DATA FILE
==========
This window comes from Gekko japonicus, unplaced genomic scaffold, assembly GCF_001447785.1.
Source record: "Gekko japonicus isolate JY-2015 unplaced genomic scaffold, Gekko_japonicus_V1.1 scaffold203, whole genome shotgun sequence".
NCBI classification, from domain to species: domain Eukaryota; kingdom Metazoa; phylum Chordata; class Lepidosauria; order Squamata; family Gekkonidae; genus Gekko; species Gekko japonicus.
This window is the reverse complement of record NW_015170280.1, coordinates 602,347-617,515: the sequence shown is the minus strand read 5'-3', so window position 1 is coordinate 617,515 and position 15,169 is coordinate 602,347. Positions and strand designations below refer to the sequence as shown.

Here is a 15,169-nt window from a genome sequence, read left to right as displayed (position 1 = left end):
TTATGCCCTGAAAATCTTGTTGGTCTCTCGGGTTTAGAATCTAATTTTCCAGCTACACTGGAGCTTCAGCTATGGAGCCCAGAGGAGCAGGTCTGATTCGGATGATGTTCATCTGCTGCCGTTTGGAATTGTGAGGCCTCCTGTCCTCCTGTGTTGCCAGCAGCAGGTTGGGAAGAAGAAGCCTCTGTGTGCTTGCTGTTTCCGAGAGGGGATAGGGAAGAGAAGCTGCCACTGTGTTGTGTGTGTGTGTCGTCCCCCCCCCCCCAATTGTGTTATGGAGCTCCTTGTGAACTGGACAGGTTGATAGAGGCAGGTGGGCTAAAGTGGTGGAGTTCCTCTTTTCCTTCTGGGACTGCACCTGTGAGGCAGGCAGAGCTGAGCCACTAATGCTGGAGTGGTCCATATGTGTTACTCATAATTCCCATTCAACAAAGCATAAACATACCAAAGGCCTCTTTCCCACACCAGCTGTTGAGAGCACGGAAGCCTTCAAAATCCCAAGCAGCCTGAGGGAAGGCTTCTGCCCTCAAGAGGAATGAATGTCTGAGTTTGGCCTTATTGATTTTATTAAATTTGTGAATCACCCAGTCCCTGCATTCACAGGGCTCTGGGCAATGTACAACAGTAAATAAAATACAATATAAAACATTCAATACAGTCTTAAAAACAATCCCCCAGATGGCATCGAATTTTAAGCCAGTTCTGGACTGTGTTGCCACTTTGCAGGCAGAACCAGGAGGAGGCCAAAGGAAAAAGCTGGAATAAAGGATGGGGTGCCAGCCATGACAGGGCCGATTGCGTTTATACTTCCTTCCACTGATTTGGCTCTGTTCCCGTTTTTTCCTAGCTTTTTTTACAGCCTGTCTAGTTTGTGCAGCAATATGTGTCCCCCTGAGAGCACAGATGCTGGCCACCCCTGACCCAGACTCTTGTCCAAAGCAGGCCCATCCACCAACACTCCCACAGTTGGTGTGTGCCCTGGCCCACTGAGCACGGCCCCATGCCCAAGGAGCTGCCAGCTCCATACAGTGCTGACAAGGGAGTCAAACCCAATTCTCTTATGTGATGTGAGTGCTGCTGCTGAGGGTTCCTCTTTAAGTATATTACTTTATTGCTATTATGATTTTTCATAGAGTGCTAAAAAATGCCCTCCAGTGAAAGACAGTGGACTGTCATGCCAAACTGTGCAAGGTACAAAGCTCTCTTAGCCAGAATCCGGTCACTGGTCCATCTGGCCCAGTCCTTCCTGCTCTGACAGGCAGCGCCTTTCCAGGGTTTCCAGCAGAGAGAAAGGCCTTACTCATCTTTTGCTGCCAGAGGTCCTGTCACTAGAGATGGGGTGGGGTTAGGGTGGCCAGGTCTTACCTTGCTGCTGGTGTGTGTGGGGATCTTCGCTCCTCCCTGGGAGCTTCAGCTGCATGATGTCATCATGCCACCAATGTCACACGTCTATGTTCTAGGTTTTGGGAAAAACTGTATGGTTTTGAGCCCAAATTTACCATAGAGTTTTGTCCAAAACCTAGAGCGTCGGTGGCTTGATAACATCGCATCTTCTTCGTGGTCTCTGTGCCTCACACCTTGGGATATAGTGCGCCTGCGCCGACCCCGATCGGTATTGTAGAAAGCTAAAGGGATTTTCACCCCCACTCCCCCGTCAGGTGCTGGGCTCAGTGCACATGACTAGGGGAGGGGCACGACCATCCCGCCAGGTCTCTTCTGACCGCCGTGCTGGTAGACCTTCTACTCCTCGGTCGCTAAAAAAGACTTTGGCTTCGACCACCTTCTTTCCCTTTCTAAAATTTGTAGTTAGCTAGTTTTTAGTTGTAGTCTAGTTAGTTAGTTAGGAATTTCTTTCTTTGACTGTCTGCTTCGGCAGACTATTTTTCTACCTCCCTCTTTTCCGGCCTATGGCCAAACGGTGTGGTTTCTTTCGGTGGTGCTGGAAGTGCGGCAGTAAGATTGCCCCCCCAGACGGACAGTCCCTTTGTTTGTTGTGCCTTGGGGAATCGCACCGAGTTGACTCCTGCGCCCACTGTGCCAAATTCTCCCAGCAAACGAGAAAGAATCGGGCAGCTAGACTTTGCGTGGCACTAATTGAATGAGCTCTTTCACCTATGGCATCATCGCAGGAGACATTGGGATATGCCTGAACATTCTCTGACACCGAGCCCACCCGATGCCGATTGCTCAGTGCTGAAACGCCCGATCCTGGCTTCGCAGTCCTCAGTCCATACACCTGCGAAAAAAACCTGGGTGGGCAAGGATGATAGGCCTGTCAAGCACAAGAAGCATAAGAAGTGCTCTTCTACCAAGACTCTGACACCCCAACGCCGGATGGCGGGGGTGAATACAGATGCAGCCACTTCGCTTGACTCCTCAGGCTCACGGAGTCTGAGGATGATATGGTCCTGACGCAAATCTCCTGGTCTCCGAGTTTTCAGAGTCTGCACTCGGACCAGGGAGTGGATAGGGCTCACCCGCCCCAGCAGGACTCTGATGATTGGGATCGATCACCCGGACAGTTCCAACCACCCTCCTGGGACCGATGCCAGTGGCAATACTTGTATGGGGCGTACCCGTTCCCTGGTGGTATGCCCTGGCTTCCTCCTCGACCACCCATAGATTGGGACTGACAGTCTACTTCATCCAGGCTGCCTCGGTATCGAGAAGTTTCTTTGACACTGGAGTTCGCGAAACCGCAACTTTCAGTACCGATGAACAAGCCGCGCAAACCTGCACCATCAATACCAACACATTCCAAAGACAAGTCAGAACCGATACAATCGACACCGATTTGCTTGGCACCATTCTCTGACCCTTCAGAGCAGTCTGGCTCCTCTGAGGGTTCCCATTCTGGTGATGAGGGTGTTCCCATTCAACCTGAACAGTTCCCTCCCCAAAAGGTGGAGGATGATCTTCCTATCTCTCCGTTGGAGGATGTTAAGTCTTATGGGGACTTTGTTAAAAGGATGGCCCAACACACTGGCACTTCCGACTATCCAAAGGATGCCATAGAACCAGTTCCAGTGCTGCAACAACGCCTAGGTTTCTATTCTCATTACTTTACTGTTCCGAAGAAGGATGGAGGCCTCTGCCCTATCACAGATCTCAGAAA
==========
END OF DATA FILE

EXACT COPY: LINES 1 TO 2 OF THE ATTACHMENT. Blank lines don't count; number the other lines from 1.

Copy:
This window comes from Gekko japonicus, unplaced genomic scaffold, assembly GCF_001447785.1.
Source record: "Gekko japonicus isolate JY-2015 unplaced genomic scaffold, Gekko_japonicus_V1.1 scaffold203, whole genome shotgun sequence".